PDA

View Full Version : dimming the lamps


TPnTX
07-01-2008, 08:33 AM
If a 20watt lamp is too bright, how do you dim them down?

We set up 5 20watts uplights in a wooded stream bed area. Even after adjust, moving around, grazing the trees etc. It still is too bright(to me and the customer). I place a little much on each lense and bam! there it is. Perfect.

I'm thinking of getting some high temp paint for the lense.

I know there are lenses but I don't recall seeing anything strictly for dimming.

The 10watt lamps aren't rated the same as 20+ lamps

Chris J
07-01-2008, 08:41 AM
A frosted lens will tone it down quite a bit. Colored lenses will also take away from the output significantly. You could also do a combination of the two.

steveparrott
07-01-2008, 08:53 AM
You can get 10W MR-16's (Narrow, Med. and Wide).

As for lenses: A cross or linear patterned optical spread lens cuts brightness by about 20%; a frosted lens by about 46%; a honeycomb louver by about 30%.

You can also reduce brightness further by scruffing the smooth side of any lens with sandpaper.

Terradek
07-01-2008, 09:35 AM
There is a Seconday side dimmer that is available in either 10amp or 20amp capacities. It is installed much like a wall switch and allows you to dim any single run without affecting the other parts of your system.

Gerry De La Vega
AOLP, CLVLT #0404

Az Gardener
07-01-2008, 09:39 AM
F/X has just come out with a dimmer too.

Pro-Scapes
07-01-2008, 09:39 AM
if your going to place a secondary dimmer in try using a lower tap first but color temp will suffer.

We use 10w quite a bit when needed but make sure you run em in the low 11v range as they dont last above about 11.3 or so.

Steves advice on the lenses is the first thing I would try before you go manipulating the fixture. You may need the full output later on.

If they are a larger body fixture there are clips to secure the lenses to the lamps Im sure Gerry at terradek has them as does FOLD

TPnTX
07-01-2008, 10:23 AM
If I understood correctly the 10w Ushio are only rated for 2000hrs or I think.

If you run them outside the 11.3-12.8 wouldn't it be substancially less?

Eden Lights
07-01-2008, 11:30 AM
Dimming is the only way to go if you want to achieve perfection. (Example:90% too bright, 80% a little low, ahh 85% is just right.)

Lite4
07-01-2008, 11:32 AM
Just use the frosted lenses. You are overcomplicating this. It will give you the desired effect you are looking for.

Lite4
07-01-2008, 11:38 AM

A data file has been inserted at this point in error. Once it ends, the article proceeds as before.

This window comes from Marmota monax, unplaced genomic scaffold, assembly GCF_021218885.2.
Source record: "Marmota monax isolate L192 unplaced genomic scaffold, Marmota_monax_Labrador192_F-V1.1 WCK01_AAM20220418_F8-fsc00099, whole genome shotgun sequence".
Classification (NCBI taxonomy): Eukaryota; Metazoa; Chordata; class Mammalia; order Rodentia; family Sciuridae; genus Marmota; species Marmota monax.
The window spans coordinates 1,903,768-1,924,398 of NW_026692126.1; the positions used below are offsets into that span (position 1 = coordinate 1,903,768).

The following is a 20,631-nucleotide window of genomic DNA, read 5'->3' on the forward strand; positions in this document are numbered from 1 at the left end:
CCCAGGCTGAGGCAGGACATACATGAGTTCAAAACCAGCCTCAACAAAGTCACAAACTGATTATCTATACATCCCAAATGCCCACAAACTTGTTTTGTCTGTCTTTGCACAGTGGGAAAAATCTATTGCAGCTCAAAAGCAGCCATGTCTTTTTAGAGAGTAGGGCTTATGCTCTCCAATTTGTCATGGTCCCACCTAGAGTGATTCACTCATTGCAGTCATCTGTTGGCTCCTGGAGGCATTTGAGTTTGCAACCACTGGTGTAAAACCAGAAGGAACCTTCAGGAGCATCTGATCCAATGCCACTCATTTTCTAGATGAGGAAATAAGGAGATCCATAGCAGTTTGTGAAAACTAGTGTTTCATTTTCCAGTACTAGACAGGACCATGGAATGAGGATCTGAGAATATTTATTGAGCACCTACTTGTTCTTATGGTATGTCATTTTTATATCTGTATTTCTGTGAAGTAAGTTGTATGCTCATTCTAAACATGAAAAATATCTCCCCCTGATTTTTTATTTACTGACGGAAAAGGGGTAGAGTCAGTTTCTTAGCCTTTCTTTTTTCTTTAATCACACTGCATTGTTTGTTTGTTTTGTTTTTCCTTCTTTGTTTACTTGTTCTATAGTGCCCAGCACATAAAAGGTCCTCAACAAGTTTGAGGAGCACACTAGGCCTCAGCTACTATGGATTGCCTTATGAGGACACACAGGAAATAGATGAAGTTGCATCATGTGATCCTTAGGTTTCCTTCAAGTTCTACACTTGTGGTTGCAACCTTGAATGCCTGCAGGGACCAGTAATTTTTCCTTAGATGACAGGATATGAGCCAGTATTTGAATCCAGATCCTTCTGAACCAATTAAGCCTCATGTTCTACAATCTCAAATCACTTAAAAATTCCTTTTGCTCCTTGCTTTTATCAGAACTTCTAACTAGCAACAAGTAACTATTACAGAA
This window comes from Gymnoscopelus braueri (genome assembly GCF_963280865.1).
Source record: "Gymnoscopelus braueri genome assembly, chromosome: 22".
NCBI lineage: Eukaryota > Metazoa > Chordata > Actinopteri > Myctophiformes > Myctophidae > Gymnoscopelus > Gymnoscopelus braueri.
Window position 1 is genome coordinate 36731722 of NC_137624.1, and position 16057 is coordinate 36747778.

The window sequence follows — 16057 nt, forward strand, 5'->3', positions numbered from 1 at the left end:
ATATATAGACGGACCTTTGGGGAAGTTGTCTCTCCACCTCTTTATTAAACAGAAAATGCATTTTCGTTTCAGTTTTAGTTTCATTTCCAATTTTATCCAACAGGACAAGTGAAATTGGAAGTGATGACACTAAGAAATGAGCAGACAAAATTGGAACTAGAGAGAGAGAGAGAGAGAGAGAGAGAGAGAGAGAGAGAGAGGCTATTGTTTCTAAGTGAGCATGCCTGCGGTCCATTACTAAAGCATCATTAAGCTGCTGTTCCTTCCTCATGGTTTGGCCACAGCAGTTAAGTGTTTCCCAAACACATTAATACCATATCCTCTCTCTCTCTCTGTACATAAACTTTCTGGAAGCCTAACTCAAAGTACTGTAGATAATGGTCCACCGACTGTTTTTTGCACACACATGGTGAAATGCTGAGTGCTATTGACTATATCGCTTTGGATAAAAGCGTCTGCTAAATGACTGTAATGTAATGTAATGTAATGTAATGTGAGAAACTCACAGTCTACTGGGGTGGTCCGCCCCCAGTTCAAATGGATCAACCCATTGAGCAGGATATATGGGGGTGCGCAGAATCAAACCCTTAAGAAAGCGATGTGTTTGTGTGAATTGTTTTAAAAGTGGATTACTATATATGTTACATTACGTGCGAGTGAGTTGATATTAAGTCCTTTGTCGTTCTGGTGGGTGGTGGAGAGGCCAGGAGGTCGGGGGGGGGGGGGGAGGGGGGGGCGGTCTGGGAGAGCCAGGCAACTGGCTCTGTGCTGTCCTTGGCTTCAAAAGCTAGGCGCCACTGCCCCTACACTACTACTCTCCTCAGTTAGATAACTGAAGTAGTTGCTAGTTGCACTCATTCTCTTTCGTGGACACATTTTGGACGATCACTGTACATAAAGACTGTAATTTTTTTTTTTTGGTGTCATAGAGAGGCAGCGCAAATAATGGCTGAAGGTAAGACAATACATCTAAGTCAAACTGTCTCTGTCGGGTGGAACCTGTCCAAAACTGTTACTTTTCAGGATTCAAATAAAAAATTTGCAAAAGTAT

Dimming is the only way to go if you want to achieve perfection. (Example:90% too bright, 80% a little low, ahh 85% is just right.)

I would agree with the dimmer if you are lighting a house or other structure where the reflective light levels need to match perfectly, but this is some trees in a stream area. It would be much harder to gauge. I would try the lenses first before going to a dimmer, I like to keep a constant voltage to my bulbs as to not diminish lamp life unless of course you are using a xenon bulb.

JoeyD
07-01-2008, 12:55 PM
go frosted lenses with hex louvers....10W MR16's are not that good and will not last all that long.....Who has mor einfo ont he F/X dimmer? I have seen Jerry's (TerraDek) and have used them.

Eden Lights
07-01-2008, 01:59 PM
I was assuming you already had hexcells installed since they are downlights. I stay away from 10W MR myself lamps due to the short lamp life. For maintenance requirements I like all my lamps to have similar lamp life specs with a similar bell curve of failure rates. Proper lumen levels is a big concern for many people these days so primary dimmers are a easy sale for many reasons.

Eden Lights
07-01-2008, 02:05 PM
I had three clients last month that had two or more estimates and all of the estimates had some form of advanced controls on the primary side. Customers were sold on the advantages, so your either in or out around here it seems.

Pro-Scapes
07-01-2008, 04:56 PM
the advanced controls are definatly setting me apart here. The fade in fade out seems to have a great effect on the lamp life. Few tweaks in upstart and like Eden said you can dial in everything. Lenses are important tho and we use em where needed.

On the 10w mr lamps we too had alot of premie failures until we dropped the voltage but I would agree a lens or combo of lenses probably would of worked fine.

Shoot for 10.9.11.2 if possible on your 10w lamps and you probably wont be disapointed in lamp life.

David Gretzmier
07-01-2008, 06:18 PM
this is easy. step 1 lower voltage to 10.6-11 on the 20 watt. if you don't like the color or is too bright, step 2- ramp voltage back up to 10.8-11.5, go to 10 watt. most of my charts and my experience indicates that 2000 hour bulbs will typically last a minimum of a year, many times a year and a half, at 10.8-11.5. if it is too dim, go back to 20 watt and..Step 3- either sand lens, or use frosted/honeycomb lens. step 4, go the dimmer route. be careful though, some just vary voltage and some vary amps. the ones that vary the amps is the one you want. good luck.

JoeyD
07-01-2008, 06:35 PM
I dont think that taking the voltage below the reccomended is a very good idea. Not worth jeapordizing lamp life for the sake of having less light. Go to a lower wattage if you have too but the best thing to do is to try and make it work by utilizing designer lenses.

sprinkler guy
07-02-2008, 12:21 AM
go frosted lenses with hex louvers....10W MR16's are not that good and will not last all that long.....Who has mor einfo ont he F/X dimmer? I have seen Jerry's (TerraDek) and have used them.


Joey,

The Zane dimmer that TerraDek sells is the same one that FX is endorsing, not selling. Most of the Ewing branches around here now have a 10 amp set up on display.

JoeyD
07-02-2008, 09:16 AM
Thanks Sean.....I didnt know if there was something new out there..........